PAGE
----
Mr. Bove often berates bank executives — “egomaniacs,” he calls many of them — and the regulators who oversee them. He peppers his down-to-earth reports with phrases like “yee-haw!” and he says he does not care whether the banks like what he has to say.

Even so, after BankAtlantic complained that Mr. Bove based his analysis on incorrect figures — he should have used the capital of the bank’s holding company, rather than of the bank itself, BankAtlantic said — Mr. Bove sent a note to clients explaining BankAtlantic’s view. BankAtlantic is not among the 27 companies that Mr. Bove regularly covers.

Fans of Mr. Bove are stunned by the uproar over his list.

“I’m pretty shocked, actually,” said Doug Kass, president of Seabreeze Partners Management, a hedge fund based in Palm Beach, Fla. “He is amongst the best pure security analysts, quite frankly, that I’ve ever met. He does not mince words, but his comments are founded on strong analysis.”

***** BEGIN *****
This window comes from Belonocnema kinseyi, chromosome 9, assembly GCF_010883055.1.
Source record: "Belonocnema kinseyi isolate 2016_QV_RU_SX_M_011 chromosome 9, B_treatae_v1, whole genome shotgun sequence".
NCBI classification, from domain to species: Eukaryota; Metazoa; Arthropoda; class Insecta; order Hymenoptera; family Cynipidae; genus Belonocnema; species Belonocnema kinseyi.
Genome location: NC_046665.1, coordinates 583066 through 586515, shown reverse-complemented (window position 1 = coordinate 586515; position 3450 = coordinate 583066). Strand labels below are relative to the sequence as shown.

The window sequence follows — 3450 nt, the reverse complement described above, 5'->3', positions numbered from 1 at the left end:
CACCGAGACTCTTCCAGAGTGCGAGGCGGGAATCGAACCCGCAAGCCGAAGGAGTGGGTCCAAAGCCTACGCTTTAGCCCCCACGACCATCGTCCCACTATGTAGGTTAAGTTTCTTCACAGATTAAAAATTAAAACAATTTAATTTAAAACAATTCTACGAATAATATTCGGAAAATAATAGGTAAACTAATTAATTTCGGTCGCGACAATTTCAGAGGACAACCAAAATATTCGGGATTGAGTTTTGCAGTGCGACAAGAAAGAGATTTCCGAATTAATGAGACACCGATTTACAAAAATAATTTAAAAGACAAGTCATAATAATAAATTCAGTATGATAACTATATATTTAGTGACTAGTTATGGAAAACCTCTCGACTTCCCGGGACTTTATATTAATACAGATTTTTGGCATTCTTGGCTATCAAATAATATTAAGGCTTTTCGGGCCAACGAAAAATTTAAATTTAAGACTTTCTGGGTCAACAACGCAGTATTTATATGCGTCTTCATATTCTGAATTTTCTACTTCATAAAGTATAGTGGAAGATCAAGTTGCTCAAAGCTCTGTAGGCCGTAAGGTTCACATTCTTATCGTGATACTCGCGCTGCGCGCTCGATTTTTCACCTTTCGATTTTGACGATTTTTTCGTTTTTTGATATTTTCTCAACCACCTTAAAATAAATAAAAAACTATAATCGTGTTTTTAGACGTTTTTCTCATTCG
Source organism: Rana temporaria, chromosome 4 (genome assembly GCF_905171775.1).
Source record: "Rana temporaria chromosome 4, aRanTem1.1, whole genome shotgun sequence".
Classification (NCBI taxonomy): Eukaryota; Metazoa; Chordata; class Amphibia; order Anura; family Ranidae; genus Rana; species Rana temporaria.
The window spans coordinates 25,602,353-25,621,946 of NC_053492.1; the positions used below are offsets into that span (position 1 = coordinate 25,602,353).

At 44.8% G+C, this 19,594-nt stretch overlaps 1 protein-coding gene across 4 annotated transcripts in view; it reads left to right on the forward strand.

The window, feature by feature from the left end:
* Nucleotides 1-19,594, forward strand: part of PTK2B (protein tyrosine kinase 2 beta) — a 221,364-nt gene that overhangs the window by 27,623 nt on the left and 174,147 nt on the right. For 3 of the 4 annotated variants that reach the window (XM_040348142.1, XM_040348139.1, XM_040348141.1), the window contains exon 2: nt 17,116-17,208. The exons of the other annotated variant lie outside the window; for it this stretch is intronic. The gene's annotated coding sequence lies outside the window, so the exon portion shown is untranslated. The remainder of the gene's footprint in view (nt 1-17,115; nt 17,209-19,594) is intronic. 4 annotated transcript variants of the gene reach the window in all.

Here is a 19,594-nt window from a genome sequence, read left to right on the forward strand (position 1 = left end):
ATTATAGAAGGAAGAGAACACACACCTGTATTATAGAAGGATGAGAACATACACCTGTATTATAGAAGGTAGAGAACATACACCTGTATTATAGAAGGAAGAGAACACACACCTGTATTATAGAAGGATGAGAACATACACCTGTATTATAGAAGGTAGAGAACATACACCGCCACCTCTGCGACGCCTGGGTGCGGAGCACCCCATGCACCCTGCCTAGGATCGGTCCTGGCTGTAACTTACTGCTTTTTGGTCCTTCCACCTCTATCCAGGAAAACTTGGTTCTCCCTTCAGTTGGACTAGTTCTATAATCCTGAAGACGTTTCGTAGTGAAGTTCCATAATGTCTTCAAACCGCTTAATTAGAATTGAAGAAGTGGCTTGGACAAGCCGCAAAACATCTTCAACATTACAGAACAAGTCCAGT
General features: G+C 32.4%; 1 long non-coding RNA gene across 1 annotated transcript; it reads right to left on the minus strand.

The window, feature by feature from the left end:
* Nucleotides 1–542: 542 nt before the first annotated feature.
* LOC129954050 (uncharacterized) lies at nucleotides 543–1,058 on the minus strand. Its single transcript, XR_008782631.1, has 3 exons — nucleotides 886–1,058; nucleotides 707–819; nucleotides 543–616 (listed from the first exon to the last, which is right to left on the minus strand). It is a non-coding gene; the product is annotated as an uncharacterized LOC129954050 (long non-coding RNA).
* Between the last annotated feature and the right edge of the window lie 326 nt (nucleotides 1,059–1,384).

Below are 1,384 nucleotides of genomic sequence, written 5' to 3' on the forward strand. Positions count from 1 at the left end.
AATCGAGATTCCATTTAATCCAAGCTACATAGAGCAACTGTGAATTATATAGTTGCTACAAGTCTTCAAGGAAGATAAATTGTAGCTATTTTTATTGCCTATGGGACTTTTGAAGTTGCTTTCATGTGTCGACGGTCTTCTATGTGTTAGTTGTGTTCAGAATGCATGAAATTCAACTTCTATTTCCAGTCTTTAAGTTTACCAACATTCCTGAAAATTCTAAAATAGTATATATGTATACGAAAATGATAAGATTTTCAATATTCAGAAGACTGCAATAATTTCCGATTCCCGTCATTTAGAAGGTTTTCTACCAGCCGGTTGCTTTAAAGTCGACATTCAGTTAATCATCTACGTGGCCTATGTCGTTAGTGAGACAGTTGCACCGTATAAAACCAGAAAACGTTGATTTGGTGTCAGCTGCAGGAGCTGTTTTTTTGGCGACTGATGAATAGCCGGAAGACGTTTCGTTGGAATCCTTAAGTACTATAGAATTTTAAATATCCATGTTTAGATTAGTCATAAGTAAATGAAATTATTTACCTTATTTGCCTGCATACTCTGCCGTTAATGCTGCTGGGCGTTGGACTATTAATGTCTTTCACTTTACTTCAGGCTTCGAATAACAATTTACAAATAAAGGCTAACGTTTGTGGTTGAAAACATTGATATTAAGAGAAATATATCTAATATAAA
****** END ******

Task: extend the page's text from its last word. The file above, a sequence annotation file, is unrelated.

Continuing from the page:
Mr. Bove, for his part, says it is not his job to worry whether banks like his reports.

“I don’t give a damn about what the company thinks,” he said by phone from his home office in Lutz. “It’s my job to think about: is this a good stock to buy or not? It’s the bank’s job to worry about their business.”

On a typical day, Mr. Bove starts work at 6 a.m. and keeps at it till 9 or 10 p.m. He turns out 500 to 600 reports a year. He works out of his home because his wife has multiple sclerosis and has lost her eyesight. He calls himself “a total nerd” because all he does is work and spend time with his seven children and 13 grandchildren.

But Mr. Bove is also something of a maverick. In the last few months, he has suggested that Morgan Stanley might have avoided its current problems if the company had not pushed out Philip J. Purcell as chief executive in favor of John J. Mack. He criticized Citigroup’s chief financial officer for disclosing information about write-downs during a conference call. And he accused Merrill Lynch of disclosing inadequate financial information in a recent press release.

Clearly Mr. Bove is not afraid of making enemies. Back in 2005, when he came out with his initial negative outlook on the housing market, a television anchor warned him that he might not have a job much longer. Soon afterward, Mr. Bove began downgrading the banks he covered, eventually putting a sell on 60 percent of them, even as others dismissed his prediction that “this powder keg is going to blow.”